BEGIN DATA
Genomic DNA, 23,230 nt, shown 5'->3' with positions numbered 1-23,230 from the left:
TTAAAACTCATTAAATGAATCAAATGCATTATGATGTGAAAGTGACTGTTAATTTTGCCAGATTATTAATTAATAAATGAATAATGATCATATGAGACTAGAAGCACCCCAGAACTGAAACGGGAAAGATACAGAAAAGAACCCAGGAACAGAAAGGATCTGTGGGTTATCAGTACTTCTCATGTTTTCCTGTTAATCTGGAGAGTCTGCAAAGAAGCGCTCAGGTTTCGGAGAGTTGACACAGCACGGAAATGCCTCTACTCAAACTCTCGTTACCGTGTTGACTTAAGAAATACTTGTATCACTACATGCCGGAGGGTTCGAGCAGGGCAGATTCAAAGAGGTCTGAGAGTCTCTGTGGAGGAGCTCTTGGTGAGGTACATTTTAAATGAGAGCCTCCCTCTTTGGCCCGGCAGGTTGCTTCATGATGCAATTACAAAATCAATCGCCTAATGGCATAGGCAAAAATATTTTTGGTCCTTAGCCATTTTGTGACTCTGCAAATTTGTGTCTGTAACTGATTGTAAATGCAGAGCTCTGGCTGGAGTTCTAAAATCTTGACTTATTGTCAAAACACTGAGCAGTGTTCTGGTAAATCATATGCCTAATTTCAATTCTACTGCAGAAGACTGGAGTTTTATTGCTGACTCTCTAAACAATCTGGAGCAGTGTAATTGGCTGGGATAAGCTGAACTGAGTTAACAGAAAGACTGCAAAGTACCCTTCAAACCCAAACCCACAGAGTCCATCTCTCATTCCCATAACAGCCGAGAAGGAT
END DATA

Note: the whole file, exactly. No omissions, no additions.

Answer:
Genomic DNA, 23,230 nt, shown 5'->3' with positions numbered 1-23,230 from the left:
TTAAAACTCATTAAATGAATCAAATGCATTATGATGTGAAAGTGACTGTTAATTTTGCCAGATTATTAATTAATAAATGAATAATGATCATATGAGACTAGAAGCACCCCAGAACTGAAACGGGAAAGATACAGAAAAGAACCCAGGAACAGAAAGGATCTGTGGGTTATCAGTACTTCTCATGTTTTCCTGTTAATCTGGAGAGTCTGCAAAGAAGCGCTCAGGTTTCGGAGAGTTGACACAGCACGGAAATGCCTCTACTCAAACTCTCGTTACCGTGTTGACTTAAGAAATACTTGTATCACTACATGCCGGAGGGTTCGAGCAGGGCAGATTCAAAGAGGTCTGAGAGTCTCTGTGGAGGAGCTCTTGGTGAGGTACATTTTAAATGAGAGCCTCCCTCTTTGGCCCGGCAGGTTGCTTCATGATGCAATTACAAAATCAATCGCCTAATGGCATAGGCAAAAATATTTTTGGTCCTTAGCCATTTTGTGACTCTGCAAATTTGTGTCTGTAACTGATTGTAAATGCAGAGCTCTGGCTGGAGTTCTAAAATCTTGACTTATTGTCAAAACACTGAGCAGTGTTCTGGTAAATCATATGCCTAATTTCAATTCTACTGCAGAAGACTGGAGTTTTATTGCTGACTCTCTAAACAATCTGGAGCAGTGTAATTGGCTGGGATAAGCTGAACTGAGTTAACAGAAAGACTGCAAAGTACCCTTCAAACCCAAACCCACAGAGTCCATCTCTCATTCCCATAACAGCCGAGAAGGAT